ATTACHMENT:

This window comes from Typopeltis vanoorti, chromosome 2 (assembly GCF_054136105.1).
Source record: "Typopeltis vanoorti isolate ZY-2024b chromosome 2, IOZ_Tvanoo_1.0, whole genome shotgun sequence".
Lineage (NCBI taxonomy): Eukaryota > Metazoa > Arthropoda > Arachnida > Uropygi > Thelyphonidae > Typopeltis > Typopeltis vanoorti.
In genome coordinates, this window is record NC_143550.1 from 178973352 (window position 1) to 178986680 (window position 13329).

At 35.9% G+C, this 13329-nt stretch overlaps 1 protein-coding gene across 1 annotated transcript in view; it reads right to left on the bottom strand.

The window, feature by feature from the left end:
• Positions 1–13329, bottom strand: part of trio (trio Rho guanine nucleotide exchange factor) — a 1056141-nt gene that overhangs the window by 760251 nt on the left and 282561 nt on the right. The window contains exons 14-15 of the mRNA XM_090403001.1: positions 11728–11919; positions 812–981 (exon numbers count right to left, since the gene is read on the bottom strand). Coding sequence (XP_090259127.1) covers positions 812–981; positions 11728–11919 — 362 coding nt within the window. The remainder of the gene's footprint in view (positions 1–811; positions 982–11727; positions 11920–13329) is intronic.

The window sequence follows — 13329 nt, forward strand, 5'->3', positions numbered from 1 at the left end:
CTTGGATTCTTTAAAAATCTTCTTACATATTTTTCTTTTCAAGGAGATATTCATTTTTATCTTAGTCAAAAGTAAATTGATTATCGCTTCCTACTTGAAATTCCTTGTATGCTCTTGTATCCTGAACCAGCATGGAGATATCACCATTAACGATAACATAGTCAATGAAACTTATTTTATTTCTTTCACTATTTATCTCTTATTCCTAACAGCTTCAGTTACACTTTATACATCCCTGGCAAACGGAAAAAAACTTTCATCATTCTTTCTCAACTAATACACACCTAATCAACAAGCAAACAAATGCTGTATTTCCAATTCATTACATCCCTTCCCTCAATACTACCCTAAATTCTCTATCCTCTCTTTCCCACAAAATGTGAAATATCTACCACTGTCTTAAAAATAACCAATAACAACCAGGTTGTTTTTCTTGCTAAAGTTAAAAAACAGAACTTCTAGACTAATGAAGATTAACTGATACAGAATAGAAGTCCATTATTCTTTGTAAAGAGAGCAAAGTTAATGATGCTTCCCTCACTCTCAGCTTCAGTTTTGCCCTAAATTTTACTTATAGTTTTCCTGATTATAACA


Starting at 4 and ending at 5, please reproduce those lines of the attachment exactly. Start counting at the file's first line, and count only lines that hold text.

In genome coordinates, this window is record NC_143550.1 from 178973352 (window position 1) to 178986680 (window position 13329).

At 35.9% G+C, this 13329-nt stretch overlaps 1 protein-coding gene across 1 annotated transcript in view; it reads right to left on the bottom strand.